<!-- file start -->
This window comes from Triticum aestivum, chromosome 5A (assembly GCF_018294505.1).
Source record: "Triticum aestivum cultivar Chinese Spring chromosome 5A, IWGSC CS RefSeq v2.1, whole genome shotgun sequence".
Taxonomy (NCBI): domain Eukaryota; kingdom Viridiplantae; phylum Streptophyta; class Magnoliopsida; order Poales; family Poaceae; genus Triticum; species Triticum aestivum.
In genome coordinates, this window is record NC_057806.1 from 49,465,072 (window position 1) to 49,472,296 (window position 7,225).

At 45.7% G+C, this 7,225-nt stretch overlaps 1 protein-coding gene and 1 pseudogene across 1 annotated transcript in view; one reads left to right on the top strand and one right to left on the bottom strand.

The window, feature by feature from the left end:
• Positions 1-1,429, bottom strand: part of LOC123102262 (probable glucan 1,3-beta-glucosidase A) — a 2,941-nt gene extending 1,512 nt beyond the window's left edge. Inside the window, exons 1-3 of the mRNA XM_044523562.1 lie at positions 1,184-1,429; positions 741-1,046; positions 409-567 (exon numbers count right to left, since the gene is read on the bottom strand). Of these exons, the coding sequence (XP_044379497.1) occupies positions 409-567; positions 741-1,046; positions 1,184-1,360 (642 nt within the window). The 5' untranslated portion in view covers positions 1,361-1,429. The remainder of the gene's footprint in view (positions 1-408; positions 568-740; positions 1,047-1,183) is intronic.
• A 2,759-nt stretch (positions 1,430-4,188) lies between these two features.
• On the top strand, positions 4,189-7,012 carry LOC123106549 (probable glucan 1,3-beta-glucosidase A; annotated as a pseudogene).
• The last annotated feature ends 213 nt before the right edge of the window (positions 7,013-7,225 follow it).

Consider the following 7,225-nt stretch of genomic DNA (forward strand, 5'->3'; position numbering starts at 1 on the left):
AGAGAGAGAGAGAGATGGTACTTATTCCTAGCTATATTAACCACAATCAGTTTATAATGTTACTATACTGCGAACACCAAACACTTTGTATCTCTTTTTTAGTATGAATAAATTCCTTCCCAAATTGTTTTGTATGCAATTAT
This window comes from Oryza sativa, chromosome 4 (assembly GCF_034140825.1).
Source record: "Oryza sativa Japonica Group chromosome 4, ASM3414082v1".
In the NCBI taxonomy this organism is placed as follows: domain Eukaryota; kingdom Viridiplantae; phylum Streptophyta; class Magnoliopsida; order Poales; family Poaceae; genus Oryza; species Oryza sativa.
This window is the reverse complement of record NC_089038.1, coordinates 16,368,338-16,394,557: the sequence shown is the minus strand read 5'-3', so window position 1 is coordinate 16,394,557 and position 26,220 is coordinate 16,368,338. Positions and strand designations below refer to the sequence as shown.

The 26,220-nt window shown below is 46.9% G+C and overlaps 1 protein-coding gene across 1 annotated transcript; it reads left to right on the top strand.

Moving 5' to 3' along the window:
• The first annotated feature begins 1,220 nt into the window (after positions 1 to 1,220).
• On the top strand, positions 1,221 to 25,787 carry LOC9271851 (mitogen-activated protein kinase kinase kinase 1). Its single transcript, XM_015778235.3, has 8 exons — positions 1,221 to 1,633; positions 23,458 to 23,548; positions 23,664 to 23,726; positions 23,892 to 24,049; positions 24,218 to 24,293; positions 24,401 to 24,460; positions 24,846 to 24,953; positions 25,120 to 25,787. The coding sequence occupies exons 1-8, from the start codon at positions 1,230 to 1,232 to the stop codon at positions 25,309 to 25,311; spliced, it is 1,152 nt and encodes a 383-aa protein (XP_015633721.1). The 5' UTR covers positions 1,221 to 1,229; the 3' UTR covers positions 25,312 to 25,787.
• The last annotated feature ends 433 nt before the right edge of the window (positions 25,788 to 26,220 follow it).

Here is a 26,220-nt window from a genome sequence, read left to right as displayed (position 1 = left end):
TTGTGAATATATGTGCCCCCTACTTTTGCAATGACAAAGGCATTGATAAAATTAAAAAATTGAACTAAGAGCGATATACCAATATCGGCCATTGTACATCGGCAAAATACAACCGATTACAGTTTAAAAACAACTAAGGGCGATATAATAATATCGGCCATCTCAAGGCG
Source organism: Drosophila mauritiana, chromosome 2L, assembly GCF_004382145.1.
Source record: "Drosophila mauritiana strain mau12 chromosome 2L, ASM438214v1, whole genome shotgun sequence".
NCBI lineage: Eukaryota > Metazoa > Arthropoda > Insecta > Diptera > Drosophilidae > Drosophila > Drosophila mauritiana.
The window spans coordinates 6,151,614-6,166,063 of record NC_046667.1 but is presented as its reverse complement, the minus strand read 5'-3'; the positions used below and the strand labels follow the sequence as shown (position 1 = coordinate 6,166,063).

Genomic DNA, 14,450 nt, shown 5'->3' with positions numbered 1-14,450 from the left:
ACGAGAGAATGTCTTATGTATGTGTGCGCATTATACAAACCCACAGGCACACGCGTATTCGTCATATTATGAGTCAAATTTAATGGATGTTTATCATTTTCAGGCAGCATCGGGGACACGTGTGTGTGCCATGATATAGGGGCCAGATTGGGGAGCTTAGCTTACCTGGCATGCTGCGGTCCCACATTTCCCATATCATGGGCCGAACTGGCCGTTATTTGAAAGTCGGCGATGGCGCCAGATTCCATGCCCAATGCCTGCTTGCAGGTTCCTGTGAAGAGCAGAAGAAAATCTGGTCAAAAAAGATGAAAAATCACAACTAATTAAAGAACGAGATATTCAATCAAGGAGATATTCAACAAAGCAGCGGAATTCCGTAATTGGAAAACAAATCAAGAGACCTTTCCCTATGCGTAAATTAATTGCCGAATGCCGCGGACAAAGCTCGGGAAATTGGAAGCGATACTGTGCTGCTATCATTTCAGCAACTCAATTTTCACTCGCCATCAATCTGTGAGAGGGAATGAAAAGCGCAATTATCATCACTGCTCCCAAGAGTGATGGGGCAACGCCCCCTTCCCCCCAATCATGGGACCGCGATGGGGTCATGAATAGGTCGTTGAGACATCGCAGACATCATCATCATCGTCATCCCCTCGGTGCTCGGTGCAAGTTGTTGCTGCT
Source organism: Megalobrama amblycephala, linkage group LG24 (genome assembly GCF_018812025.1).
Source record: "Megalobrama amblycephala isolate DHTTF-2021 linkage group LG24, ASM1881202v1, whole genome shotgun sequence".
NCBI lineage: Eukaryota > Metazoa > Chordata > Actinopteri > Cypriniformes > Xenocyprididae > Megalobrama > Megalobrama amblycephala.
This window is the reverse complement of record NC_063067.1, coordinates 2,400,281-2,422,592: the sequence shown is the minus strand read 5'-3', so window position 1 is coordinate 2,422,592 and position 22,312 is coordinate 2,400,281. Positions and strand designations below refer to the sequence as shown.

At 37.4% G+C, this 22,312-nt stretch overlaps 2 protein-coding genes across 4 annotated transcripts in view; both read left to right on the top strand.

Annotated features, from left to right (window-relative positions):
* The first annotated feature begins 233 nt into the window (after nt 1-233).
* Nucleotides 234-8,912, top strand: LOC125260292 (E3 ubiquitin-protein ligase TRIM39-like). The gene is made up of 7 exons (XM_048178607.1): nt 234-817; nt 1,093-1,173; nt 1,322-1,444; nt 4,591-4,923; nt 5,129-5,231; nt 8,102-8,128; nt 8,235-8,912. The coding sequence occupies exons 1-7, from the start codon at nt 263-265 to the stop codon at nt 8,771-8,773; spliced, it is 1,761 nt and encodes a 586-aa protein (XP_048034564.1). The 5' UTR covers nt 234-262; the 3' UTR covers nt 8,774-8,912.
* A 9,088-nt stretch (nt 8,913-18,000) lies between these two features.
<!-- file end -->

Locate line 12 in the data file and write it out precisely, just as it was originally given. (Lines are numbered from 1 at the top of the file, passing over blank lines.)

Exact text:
AGAGAGAGAGAGAGATGGTACTTATTCCTAGCTATATTAACCACAATCAGTTTATAATGTTACTATACTGCGAACACCAAACACTTTGTATCTCTTTTTTAGTATGAATAAATTCCTTCCCAAATTGTTTTGTATGCAATTAT